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Not So Visible

A review of Ange Loft’s installation Visibly Iroquoian

On my breaks between classes you can often find me by  art museums, procrastinating an assigned reading, and trying to see how many doors are unlocked. Normally, I would not consider yanking door knobs optimal behaviour for  a museum visitor, but for experiencing Ange Loft’s Visibly Iroquoian, at The Canadian Center For Architecture (CCA), this skill was definitely a plus . The journey to find all three parts of the installation could be extraordinarily challenging for your average museum visitor. The CCA is a ten minute walk from the Georges-Vanier metro station, and entry is completely free for students. Despite the journey it takes to get there, I would highly recommend going to see this installation –  Visibly Iroquoian has completely changed the way I look at the landscape of Montreal by prompting me to look outside of the windows of the CCA and truly see the city around me. 

Visibly Iroquoian is an ironic name for such a hidden art piece. Tucked behind the security guard at the entrance of the museum is the first section of the work. If the big burly museum officials  don’t  scare you away from reading the text on the wall, you will find a truly interesting work of art. Loft  asks you to look out the windows and “Consider the Indigenous context in and around the city of Tiohtià;ke/Mooniyang/Montreal.’’ You are prompted to do this through audio recordings telling the stories of Indigenous people around Montreal and purple velvet “whimsies” which are suspended on the windows. The patterns on the whimsies are from Iroquoian pottery discovered on the “Dawson site” in downtown Montreal, which  also resemble architectural details seen on the buildings of the CCA. By making this comparison between settler architecture and Iroquoian design Loft wants to create an imaginary “Iroquoian Ancestral Architectural Aesthetic.” If you adjust your position to look out the windows, the whimsies reflect the details of the buildings behind them, or even of the landscape. These interactive elements make the piece very engaging, and the audio accompanying it kept me entertained as I continued to adjust and re-adjust my point of view. 

The main exhibitions at the CCA have a simple layout that guides the visitor through the start to the end –  but navigating Visibly Iroquoian was not such a simple task. If you manage to look behind the security guard you will find the first part, which explains that  the exhibition is made up of two other sections at different windows. And so the hunt begins. The second part is revealed after a short walk down the hall after all the display cases. This area  features  audio that asks the listener compelling questions and gives them prompts to think on. After you sit there and absorb what is said throughout  the 17-minute audio, you can get up and start the journey of finding the final piece of the installation. The only way that I was able to find the last piece was through my rather audacious tendency to just try opening doors whenever I’m exploring a new place.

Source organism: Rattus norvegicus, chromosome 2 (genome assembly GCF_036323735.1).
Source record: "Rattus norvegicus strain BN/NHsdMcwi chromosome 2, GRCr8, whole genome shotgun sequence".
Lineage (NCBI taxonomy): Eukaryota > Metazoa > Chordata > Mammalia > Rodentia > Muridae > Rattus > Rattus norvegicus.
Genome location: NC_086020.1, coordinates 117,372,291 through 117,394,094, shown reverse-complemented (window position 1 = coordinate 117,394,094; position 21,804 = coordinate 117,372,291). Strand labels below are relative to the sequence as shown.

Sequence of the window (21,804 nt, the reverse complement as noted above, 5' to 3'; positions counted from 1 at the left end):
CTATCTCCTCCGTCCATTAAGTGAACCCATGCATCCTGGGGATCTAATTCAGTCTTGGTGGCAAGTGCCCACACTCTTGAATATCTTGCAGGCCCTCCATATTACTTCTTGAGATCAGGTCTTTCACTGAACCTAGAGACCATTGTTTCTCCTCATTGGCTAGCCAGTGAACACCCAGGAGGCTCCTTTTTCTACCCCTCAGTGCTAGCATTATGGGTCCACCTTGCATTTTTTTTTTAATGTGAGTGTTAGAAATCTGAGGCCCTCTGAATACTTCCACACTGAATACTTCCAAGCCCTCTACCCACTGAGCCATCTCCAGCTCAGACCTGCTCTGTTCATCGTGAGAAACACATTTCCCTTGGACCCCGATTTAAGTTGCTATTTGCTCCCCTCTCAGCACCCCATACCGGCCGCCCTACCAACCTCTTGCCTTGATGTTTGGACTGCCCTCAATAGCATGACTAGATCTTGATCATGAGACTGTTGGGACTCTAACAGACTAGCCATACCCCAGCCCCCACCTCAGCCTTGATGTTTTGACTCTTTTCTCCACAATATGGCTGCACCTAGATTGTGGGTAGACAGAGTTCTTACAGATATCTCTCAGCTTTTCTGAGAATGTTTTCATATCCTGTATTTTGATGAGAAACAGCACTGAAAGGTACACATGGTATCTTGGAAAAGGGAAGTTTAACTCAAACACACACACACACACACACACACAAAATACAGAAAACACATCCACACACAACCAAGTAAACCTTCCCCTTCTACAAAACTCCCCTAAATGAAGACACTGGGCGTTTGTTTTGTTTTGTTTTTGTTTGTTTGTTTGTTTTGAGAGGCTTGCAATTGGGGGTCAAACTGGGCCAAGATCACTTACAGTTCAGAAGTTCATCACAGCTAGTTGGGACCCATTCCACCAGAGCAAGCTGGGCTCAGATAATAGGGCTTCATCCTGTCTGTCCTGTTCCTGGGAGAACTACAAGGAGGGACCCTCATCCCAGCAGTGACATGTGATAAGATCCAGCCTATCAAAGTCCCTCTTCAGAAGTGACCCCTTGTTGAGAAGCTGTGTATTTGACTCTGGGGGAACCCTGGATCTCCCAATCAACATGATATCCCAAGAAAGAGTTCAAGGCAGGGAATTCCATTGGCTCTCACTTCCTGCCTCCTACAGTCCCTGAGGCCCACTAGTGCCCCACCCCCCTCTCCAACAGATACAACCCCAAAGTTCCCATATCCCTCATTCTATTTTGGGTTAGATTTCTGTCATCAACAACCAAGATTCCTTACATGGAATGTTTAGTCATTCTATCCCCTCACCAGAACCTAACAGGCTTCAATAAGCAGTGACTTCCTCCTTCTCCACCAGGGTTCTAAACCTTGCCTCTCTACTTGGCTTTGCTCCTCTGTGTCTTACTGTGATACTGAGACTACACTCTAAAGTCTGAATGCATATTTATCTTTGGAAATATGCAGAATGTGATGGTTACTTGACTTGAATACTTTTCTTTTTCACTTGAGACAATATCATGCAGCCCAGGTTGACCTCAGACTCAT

Behind two sets of heavy doors there is a cold waiting room area adorned with the menacing bust of Thomas George Shaughnessy, quickly followed by another set of doors leading to the old Shaughnessy mansion. I would hope that you chose the set of doors to the left. There you’ll find an open section of the house, and in the far back of the salon there should be  a booklet on a table, with maps and text on the wall and whimsies in the window. Here is the final section of Loft’s installation. It speaks directly to the legacy of development in Montreal and the destruction of communities caused by the railway run by The Right Honourable Lord Shaughnessy, whose house this  section is located in. Playing on the audio loop is “Carrying Our Bones,”  Loft’s interview with Indigenous archeologist, Katsi’tsahèn:te Cross-Delisle, about the archeology and history of their people in Tiohtià;ke. 

Having found the final part of the puzzle I sat content, looking out the window as the audio played. It turned out to be very comfy, and I figured it would be a great place to start that reading I had been procrastinating, and maybe take a nap in the little purple chair. Throughout this entire time not a single person came upon me, and no one opened the set of doors to  enter the old mansion. At 5:50 p.m. the first sign of life appeared –  it was that burly security guard informing me that the museum was closing in ten minutes. Upon my departure I had this sense of pride over finding what few others had, but more than this I was saddened that not many people were seeing Ange Loft’s interesting and insightful work. I would encourage anyone who reads this to go look at Visibly Iroquoian before the installation is closed on September 1, 2024. It’s free for students, and the quiet museum atmosphere is great for a solo visit, hanging with a friend, or even a simple date. Loft’s multi-media work  should be enjoyed by more than just trigger-happy door knob grabbers. I invite you to go and explore her work.  It might inspire you to go out and truly see Tiohtià;ke.      

Addendum: The Canadian Centre for Architecture (CCA) has extended the closing time for the installation until January 9th, 2024.